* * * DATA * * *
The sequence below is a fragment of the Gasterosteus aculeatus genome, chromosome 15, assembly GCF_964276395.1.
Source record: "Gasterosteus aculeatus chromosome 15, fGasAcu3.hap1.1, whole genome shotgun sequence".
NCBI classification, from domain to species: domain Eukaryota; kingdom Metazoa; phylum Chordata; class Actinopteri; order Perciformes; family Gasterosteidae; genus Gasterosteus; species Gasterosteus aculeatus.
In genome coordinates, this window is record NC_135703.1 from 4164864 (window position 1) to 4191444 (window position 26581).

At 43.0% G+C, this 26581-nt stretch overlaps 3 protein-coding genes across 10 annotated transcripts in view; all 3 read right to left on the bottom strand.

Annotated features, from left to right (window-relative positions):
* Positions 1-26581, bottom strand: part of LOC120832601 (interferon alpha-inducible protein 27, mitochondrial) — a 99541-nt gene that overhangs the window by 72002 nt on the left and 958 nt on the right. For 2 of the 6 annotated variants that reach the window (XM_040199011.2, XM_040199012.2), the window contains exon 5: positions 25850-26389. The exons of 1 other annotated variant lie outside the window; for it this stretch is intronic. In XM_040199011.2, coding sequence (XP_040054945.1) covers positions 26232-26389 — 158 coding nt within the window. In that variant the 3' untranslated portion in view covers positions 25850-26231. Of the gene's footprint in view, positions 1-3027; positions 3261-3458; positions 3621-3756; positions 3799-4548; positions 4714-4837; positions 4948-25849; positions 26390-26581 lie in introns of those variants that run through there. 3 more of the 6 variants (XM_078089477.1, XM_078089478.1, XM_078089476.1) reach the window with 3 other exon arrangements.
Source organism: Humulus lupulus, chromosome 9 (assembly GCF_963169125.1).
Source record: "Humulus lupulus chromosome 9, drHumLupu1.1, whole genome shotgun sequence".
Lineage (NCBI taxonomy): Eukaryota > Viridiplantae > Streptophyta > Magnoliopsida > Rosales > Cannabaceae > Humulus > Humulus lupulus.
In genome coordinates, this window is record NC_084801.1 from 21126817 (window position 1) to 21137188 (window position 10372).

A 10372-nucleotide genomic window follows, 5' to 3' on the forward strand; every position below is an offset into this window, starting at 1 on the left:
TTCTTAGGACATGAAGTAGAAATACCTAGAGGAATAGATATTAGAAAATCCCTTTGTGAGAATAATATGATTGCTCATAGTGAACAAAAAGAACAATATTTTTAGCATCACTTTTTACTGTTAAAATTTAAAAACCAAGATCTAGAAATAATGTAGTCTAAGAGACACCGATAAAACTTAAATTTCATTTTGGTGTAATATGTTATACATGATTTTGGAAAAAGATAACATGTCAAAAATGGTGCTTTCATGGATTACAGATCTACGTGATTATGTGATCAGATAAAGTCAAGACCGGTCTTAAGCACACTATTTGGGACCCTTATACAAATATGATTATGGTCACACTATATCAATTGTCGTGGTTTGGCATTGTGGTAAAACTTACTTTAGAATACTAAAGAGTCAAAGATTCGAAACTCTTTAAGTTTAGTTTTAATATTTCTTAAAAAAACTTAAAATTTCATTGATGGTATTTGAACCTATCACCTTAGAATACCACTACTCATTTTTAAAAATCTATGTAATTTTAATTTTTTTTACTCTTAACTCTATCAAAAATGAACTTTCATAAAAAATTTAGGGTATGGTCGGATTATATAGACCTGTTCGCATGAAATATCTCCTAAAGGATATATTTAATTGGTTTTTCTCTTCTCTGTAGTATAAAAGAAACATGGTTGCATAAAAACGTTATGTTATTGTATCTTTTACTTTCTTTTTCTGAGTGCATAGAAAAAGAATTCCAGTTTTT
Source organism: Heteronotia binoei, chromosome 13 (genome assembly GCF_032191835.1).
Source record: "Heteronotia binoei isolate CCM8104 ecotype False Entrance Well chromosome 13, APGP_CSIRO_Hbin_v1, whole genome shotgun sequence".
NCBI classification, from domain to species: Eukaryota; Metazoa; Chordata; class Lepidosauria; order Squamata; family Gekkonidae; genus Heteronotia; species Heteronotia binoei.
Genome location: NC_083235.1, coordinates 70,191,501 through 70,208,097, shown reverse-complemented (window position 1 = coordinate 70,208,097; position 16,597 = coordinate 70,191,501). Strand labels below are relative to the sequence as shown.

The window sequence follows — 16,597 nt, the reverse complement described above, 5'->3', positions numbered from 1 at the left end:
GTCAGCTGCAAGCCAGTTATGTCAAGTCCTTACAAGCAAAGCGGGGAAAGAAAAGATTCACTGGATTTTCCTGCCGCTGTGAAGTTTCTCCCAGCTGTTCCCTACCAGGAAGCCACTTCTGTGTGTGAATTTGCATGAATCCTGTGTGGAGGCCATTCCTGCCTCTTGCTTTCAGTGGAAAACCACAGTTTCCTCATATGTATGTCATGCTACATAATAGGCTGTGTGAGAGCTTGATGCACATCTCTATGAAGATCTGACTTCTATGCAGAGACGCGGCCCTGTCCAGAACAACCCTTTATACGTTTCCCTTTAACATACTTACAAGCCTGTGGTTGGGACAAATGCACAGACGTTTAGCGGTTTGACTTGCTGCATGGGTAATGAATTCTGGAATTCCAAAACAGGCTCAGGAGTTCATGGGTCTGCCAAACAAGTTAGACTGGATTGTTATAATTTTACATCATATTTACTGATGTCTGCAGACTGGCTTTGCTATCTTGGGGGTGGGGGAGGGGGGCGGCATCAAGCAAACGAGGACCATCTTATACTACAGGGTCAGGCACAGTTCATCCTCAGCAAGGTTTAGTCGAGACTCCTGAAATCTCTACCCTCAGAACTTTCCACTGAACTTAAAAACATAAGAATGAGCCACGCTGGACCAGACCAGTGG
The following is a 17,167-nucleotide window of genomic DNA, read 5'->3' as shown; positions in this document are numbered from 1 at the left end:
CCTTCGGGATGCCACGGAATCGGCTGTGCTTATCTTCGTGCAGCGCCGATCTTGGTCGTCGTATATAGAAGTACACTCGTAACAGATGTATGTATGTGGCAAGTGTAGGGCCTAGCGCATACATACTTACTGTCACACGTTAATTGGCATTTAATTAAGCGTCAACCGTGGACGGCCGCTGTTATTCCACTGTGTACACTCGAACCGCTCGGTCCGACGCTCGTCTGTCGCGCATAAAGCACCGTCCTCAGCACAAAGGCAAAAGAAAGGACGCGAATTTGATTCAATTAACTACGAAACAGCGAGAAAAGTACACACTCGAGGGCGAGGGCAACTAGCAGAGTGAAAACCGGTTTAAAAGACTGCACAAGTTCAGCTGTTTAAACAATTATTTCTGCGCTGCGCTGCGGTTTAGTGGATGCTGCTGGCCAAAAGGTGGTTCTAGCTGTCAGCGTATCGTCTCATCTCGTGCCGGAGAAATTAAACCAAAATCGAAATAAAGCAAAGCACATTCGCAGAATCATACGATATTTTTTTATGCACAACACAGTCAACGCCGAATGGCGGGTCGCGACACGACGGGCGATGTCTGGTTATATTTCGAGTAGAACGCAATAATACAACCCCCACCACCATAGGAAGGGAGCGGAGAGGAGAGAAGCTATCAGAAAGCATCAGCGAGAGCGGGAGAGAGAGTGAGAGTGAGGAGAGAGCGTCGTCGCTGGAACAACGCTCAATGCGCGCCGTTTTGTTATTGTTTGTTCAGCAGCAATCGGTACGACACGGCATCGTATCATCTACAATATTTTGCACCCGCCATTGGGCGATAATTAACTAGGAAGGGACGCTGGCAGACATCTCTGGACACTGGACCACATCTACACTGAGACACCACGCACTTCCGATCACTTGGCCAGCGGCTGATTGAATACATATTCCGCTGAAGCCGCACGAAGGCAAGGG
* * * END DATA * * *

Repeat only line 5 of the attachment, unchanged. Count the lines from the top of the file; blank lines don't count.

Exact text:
At 43.0% G+C, this 26581-nt stretch overlaps 3 protein-coding genes across 10 annotated transcripts in view; all 3 read right to left on the bottom strand.